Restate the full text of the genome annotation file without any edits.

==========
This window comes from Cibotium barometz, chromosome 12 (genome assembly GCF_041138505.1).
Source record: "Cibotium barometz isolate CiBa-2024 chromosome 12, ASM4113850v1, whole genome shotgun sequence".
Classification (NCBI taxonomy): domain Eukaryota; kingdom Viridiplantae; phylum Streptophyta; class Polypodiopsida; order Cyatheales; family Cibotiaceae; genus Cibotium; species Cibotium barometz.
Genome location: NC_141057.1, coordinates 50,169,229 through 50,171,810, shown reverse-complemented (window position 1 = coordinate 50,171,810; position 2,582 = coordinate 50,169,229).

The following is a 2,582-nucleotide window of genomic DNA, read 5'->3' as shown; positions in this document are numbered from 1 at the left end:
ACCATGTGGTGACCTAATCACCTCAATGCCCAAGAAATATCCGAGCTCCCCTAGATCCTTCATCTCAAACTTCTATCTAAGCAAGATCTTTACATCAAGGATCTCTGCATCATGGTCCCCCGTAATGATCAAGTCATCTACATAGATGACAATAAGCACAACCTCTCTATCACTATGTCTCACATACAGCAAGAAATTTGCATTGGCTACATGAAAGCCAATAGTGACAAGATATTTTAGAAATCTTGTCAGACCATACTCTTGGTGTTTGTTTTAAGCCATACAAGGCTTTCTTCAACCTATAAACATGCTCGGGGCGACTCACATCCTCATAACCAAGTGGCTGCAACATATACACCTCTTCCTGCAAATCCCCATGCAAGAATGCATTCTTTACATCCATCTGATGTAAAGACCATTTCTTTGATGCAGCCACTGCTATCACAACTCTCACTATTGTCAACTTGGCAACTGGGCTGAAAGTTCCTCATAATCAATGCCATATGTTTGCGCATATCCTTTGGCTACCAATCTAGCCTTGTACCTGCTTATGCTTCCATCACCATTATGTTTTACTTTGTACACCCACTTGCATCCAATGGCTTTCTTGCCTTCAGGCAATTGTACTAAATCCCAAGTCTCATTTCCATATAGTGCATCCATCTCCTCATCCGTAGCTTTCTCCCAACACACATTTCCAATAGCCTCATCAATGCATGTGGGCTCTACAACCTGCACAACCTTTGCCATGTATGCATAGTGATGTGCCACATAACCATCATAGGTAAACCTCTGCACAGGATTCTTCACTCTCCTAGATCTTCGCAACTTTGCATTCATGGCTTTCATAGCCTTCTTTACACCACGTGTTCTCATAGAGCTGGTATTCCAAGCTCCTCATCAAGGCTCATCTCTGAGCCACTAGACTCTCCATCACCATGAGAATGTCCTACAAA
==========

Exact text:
This window comes from Cibotium barometz, chromosome 12 (genome assembly GCF_041138505.1).
Source record: "Cibotium barometz isolate CiBa-2024 chromosome 12, ASM4113850v1, whole genome shotgun sequence".
Classification (NCBI taxonomy): domain Eukaryota; kingdom Viridiplantae; phylum Streptophyta; class Polypodiopsida; order Cyatheales; family Cibotiaceae; genus Cibotium; species Cibotium barometz.
Genome location: NC_141057.1, coordinates 50,169,229 through 50,171,810, shown reverse-complemented (window position 1 = coordinate 50,171,810; position 2,582 = coordinate 50,169,229).

The following is a 2,582-nucleotide window of genomic DNA, read 5'->3' as shown; positions in this document are numbered from 1 at the left end:
ACCATGTGGTGACCTAATCACCTCAATGCCCAAGAAATATCCGAGCTCCCCTAGATCCTTCATCTCAAACTTCTATCTAAGCAAGATCTTTACATCAAGGATCTCTGCATCATGGTCCCCCGTAATGATCAAGTCATCTACATAGATGACAATAAGCACAACCTCTCTATCACTATGTCTCACATACAGCAAGAAATTTGCATTGGCTACATGAAAGCCAATAGTGACAAGATATTTTAGAAATCTTGTCAGACCATACTCTTGGTGTTTGTTTTAAGCCATACAAGGCTTTCTTCAACCTATAAACATGCTCGGGGCGACTCACATCCTCATAACCAAGTGGCTGCAACATATACACCTCTTCCTGCAAATCCCCATGCAAGAATGCATTCTTTACATCCATCTGATGTAAAGACCATTTCTTTGATGCAGCCACTGCTATCACAACTCTCACTATTGTCAACTTGGCAACTGGGCTGAAAGTTCCTCATAATCAATGCCATATGTTTGCGCATATCCTTTGGCTACCAATCTAGCCTTGTACCTGCTTATGCTTCCATCACCATTATGTTTTACTTTGTACACCCACTTGCATCCAATGGCTTTCTTGCCTTCAGGCAATTGTACTAAATCCCAAGTCTCATTTCCATATAGTGCATCCATCTCCTCATCCGTAGCTTTCTCCCAACACACATTTCCAATAGCCTCATCAATGCATGTGGGCTCTACAACCTGCACAACCTTTGCCATGTATGCATAGTGATGTGCCACATAACCATCATAGGTAAACCTCTGCACAGGATTCTTCACTCTCCTAGATCTTCGCAACTTTGCATTCATGGCTTTCATAGCCTTCTTTACACCACGTGTTCTCATAGAGCTGGTATTCCAAGCTCCTCATCAAGGCTCATCTCTGAGCCACTAGACTCTCCATCACCATGAGAATGTCCTACAAA